Research shows – and you have probably seen firsthand – how important it is for children to feel secure, valued and cared about, and to develop strong social-emotional skills. As a TK teacher, you have the opportunity to play a vital role in children’s lives during a period of critical social-emotional growth.
Social and emotional development includes children’s experience, expression and management of emotions; pro-social behaviors; classroom behaviors (e.g., paying attention); self-confidence; and their ability to establish positive and rewarding relationships with others.
|Homes and Schools: “The emotional health of young children is closely tied to the social and emotional characteristics of the environment…” – Scientific Council on the Developing Child
Current research shows that self-regulation of emotions and behavior is one of the strongest predictors of academic success and leads to success in the workplace, in social settings and in life for all young schoolchildren. Confident learners that stem from your classroom will have the foundational tools they need for continued success in school and beyond.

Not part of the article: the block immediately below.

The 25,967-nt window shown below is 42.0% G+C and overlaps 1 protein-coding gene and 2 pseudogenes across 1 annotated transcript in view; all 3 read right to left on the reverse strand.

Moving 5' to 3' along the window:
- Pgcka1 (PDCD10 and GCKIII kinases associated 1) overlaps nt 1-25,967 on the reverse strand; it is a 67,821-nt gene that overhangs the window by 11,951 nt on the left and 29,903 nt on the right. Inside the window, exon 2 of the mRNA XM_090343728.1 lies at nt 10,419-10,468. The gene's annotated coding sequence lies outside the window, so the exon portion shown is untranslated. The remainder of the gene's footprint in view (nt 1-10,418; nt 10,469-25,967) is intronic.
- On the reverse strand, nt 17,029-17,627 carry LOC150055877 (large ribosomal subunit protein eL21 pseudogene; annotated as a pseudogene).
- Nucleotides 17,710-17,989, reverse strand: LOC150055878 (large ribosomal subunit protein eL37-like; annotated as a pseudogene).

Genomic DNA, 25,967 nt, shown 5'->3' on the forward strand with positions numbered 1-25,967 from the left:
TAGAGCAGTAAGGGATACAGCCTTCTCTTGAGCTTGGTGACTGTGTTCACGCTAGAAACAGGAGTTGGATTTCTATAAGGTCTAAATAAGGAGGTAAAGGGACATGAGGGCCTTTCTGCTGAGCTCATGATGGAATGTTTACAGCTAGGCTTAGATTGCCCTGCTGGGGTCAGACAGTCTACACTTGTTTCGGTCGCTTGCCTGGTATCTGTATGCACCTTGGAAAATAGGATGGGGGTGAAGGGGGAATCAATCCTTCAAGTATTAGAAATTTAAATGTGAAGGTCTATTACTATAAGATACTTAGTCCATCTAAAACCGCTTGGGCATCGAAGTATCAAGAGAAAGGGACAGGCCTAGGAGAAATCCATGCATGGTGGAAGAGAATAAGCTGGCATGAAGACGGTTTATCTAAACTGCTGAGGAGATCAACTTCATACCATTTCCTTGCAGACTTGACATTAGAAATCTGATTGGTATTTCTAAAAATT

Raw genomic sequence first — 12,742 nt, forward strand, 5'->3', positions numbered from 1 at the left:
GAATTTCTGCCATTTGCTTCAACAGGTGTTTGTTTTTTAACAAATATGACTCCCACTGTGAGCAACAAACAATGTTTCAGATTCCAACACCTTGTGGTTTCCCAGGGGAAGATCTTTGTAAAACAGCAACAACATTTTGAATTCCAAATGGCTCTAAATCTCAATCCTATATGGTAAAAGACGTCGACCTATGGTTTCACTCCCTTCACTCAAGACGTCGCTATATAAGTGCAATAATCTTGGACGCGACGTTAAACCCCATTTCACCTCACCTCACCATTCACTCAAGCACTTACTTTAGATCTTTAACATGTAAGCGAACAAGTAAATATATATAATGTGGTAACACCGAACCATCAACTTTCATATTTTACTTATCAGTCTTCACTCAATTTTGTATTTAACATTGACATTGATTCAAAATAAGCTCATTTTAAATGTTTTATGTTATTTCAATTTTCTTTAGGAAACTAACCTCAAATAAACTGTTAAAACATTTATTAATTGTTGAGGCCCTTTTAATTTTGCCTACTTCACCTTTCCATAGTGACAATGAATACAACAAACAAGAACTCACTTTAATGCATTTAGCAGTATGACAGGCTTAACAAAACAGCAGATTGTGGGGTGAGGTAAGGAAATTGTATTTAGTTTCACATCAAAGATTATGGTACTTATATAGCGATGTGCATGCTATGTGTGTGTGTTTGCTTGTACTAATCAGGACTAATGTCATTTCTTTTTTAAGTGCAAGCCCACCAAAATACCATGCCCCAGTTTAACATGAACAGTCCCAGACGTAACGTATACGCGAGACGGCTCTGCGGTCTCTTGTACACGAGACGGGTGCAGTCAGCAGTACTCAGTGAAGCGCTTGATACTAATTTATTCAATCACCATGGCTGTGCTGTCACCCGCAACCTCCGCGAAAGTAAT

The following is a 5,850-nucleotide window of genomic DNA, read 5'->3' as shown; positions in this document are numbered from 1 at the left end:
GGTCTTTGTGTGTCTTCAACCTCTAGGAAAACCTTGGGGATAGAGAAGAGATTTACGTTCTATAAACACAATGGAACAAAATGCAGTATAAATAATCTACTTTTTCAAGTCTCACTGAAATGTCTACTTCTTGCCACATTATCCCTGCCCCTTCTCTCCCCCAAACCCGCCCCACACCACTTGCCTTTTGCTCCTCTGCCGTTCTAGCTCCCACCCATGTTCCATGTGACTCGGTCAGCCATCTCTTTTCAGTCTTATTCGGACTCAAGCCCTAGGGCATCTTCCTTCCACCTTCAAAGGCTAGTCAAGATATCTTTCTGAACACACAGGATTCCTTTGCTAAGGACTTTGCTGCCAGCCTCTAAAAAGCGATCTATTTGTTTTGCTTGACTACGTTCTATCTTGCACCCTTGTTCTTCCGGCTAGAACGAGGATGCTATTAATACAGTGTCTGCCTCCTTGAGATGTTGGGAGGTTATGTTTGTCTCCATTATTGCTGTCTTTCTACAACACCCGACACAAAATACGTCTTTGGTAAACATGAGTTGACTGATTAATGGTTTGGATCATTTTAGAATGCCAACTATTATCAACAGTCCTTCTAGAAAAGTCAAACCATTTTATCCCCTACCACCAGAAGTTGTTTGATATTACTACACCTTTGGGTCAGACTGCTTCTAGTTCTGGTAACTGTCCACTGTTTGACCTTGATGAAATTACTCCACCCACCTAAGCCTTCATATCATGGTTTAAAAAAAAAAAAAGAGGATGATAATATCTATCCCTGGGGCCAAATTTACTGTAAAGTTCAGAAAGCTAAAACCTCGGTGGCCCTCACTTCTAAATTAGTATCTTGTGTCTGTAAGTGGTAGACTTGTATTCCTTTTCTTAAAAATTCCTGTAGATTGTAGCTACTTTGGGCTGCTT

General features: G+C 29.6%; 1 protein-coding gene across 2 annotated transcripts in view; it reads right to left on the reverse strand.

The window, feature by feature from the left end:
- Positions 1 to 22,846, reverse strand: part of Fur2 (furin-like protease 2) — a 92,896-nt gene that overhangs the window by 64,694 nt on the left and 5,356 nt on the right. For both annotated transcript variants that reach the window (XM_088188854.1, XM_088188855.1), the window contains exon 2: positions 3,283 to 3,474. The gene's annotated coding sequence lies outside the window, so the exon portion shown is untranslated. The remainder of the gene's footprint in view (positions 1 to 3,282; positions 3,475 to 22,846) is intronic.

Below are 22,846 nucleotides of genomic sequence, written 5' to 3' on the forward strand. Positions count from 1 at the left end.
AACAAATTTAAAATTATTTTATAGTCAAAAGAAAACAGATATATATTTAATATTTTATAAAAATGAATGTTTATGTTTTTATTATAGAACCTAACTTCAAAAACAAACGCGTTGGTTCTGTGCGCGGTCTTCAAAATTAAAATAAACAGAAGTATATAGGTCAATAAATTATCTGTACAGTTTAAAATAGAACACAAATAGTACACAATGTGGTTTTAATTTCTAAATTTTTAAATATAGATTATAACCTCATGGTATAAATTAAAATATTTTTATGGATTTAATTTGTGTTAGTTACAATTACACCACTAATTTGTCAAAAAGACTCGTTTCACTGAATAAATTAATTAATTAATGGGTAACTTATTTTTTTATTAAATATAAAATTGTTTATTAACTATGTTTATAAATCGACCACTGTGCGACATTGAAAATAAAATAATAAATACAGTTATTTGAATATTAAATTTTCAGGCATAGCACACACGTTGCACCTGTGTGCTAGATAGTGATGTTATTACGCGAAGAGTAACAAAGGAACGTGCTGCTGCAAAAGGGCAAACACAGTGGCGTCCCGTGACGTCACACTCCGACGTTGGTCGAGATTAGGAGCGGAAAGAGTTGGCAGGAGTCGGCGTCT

Elements of Social-Emotional Development
Social-emotional development consists of three main areas of children’s self regulation in 1) acting (behaving in socially appropriate ways and ways that foster learning), 2) feeling (understanding others’ emotions and regulation of one’s own emotions) and 3) thinking (regulating attention and thoughts).
Examples of behavioral self-regulation include:
- interacting with teachers and peers in positive ways (e.g., sharing, taking turns);
- inhibiting negative impulses (e.g., hitting, pushing, yelling);
- solving problems with increasing independence; and
- negotiating solutions to conflicts with peers.
Examples of emotional understanding and self-regulation include:
- accurately identifying emotions in themselves and others;
- managing strong emotions such as excitement, anger, frustration and distress; and
- being empathic and understanding others’ perspectives.
Examples of cognitive self-regulation include:
- focusing attention on a lesson or an activity;
- screening distractions; and
- planning steps or strategies to complete a task or activity.
Supporting Social-Emotional Functioning